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Every so often, the air can make you sick, or what's in the air, that is. KSMU's Michele Skalicky has more.
The Springfield-Greene County Health Department is asking area residents to take steps to reduce ground-level ozone pollution this summer.
According to Doug Neidigh, the Health Department's air quality coordinator, ground level ozone is the major component of smog.
That Mixture can cause health problems. Neidigh says they vary at different concentrations.
People with pre-existing respiratory or heart conditions, children and senior adults are most at risk for adverse health affects caused by ground level ozone.
While many people association poor air quality with larger cities like Los Angeles, Neidigh says Springfield's ground level ozone can sometimes get too high.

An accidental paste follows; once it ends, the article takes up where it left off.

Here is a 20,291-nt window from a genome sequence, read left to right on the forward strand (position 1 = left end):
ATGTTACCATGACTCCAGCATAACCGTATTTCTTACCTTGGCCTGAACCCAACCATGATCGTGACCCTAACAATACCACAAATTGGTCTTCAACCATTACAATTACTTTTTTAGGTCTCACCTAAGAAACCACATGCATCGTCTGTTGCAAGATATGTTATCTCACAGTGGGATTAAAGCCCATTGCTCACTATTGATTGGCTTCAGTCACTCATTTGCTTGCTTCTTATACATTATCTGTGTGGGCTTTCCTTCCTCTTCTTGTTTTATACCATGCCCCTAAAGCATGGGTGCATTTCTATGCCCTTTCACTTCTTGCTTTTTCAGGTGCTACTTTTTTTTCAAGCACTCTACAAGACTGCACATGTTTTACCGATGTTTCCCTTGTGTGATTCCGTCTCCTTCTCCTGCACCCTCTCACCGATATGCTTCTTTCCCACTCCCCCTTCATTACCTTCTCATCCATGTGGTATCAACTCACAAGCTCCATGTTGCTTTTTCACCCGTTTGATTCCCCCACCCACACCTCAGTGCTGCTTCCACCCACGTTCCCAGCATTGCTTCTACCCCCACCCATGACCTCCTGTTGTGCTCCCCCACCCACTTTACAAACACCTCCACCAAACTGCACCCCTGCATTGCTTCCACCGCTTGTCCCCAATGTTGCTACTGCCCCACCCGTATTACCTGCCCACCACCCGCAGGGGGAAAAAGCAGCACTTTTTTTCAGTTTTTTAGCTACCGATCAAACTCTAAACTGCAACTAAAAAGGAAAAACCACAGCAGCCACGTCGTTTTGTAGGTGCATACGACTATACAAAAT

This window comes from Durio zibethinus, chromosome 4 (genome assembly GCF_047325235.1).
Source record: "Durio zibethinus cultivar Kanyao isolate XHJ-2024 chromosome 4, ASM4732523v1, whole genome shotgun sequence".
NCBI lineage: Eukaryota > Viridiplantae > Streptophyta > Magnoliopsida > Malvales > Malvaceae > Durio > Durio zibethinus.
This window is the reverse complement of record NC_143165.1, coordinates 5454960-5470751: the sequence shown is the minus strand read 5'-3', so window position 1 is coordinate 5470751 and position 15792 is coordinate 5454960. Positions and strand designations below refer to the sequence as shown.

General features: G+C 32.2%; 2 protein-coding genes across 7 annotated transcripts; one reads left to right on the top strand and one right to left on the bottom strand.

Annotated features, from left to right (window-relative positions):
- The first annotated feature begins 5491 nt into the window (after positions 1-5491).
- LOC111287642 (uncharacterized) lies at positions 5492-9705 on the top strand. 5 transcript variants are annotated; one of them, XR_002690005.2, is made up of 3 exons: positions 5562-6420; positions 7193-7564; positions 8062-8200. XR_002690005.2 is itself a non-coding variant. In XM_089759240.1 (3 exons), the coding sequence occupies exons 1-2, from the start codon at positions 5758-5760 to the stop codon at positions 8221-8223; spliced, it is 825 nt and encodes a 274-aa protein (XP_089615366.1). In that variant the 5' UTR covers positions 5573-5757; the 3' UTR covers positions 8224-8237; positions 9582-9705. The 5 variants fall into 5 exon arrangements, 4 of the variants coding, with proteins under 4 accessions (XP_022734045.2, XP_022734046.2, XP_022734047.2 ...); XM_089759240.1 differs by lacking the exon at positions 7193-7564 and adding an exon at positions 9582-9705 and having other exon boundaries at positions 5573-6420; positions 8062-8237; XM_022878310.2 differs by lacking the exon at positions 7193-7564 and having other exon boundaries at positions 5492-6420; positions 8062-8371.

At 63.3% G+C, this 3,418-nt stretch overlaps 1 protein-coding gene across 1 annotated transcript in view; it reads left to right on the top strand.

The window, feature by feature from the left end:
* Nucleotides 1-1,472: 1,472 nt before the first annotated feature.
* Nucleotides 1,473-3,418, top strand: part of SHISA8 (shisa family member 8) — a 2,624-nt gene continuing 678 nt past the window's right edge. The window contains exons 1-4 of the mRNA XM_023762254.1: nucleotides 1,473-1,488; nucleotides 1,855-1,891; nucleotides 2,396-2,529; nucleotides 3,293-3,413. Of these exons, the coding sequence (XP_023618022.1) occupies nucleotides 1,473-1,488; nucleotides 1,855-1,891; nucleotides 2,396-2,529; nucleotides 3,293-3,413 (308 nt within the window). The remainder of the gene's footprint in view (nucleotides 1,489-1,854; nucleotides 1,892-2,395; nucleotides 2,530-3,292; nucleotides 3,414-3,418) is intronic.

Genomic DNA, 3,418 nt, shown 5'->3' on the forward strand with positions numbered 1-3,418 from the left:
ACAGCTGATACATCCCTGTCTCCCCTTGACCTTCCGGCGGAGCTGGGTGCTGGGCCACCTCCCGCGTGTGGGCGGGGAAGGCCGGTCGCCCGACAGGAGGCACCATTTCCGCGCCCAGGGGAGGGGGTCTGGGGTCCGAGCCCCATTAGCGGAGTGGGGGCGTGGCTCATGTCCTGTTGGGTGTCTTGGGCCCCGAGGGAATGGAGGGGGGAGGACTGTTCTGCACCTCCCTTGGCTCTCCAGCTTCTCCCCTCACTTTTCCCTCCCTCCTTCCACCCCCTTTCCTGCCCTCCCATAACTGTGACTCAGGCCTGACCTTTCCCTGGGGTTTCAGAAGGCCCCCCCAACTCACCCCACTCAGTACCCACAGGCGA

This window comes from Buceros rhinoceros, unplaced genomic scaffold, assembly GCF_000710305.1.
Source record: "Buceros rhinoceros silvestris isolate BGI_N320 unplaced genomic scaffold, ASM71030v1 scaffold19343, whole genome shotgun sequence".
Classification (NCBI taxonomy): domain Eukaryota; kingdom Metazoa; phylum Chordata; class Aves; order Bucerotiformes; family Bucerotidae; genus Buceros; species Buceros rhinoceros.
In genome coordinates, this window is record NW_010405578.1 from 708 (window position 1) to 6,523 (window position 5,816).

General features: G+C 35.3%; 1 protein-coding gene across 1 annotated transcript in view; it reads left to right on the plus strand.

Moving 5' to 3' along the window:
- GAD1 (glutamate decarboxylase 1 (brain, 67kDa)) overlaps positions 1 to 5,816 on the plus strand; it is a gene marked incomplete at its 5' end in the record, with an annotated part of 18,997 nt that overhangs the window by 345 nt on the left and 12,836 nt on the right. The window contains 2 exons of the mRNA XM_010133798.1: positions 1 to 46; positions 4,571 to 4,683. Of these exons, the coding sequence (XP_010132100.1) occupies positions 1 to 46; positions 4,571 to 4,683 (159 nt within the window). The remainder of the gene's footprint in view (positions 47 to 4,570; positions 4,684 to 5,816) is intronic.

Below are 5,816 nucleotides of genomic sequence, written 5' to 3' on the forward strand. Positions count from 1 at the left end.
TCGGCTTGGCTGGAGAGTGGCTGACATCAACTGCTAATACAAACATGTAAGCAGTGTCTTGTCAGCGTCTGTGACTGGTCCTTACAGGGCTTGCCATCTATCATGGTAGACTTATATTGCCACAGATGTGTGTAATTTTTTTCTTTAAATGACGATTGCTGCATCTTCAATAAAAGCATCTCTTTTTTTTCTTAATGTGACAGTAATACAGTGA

There are simple steps individuals can take to help reduce emissions from sources that contribute to the formation of ground level ozone.
There are also other things you can do to help reduce ground level ozone: carpool, take the bus, plan errands in advance and consolidate driving trips, reduce vehicle idling and refuel vehicles in the evening on hot summer days and avoid topping off your gas tank.
To see ground level ozone forecasts, go to airnow.gov. There are also tips on the site for protecting your health when the amounts of ground level ozone are high and ways that you can help reduce the amount of ground level ozone.